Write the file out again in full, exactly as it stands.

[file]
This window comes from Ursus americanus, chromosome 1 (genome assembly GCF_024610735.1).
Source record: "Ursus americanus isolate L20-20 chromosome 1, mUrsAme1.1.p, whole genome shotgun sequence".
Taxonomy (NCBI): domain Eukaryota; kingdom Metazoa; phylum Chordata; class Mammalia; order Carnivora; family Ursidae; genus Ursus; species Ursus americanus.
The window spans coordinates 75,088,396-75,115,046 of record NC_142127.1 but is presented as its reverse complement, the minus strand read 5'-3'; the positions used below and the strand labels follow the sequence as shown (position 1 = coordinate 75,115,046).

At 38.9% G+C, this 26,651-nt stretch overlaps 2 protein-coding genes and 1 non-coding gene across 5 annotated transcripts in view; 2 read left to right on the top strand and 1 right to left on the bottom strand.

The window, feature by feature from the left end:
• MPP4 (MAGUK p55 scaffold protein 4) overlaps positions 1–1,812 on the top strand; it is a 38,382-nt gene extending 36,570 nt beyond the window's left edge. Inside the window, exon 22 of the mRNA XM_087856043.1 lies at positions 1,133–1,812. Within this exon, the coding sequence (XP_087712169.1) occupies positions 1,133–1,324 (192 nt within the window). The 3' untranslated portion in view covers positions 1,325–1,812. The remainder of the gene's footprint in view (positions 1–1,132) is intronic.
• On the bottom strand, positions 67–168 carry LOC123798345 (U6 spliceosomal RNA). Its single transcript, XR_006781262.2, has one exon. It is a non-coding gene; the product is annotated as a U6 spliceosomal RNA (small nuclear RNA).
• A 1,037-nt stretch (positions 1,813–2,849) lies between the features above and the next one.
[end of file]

This window comes from Ursus americanus, chromosome 1 (genome assembly GCF_024610735.1).
Source record: "Ursus americanus isolate L20-20 chromosome 1, mUrsAme1.1.p, whole genome shotgun sequence".
Taxonomy (NCBI): domain Eukaryota; kingdom Metazoa; phylum Chordata; class Mammalia; order Carnivora; family Ursidae; genus Ursus; species Ursus americanus.
The window spans coordinates 75,088,396-75,115,046 of record NC_142127.1 but is presented as its reverse complement, the minus strand read 5'-3'; the positions used below and the strand labels follow the sequence as shown (position 1 = coordinate 75,115,046).

At 38.9% G+C, this 26,651-nt stretch overlaps 2 protein-coding genes and 1 non-coding gene across 5 annotated transcripts in view; 2 read left to right on the top strand and 1 right to left on the bottom strand.

The window, feature by feature from the left end:
• MPP4 (MAGUK p55 scaffold protein 4) overlaps positions 1–1,812 on the top strand; it is a 38,382-nt gene extending 36,570 nt beyond the window's left edge. Inside the window, exon 22 of the mRNA XM_087856043.1 lies at positions 1,133–1,812. Within this exon, the coding sequence (XP_087712169.1) occupies positions 1,133–1,324 (192 nt within the window). The 3' untranslated portion in view covers positions 1,325–1,812. The remainder of the gene's footprint in view (positions 1–1,132) is intronic.
• On the bottom strand, positions 67–168 carry LOC123798345 (U6 spliceosomal RNA). Its single transcript, XR_006781262.2, has one exon. It is a non-coding gene; the product is annotated as a U6 spliceosomal RNA (small nuclear RNA).
• A 1,037-nt stretch (positions 1,813–2,849) lies between the features above and the next one.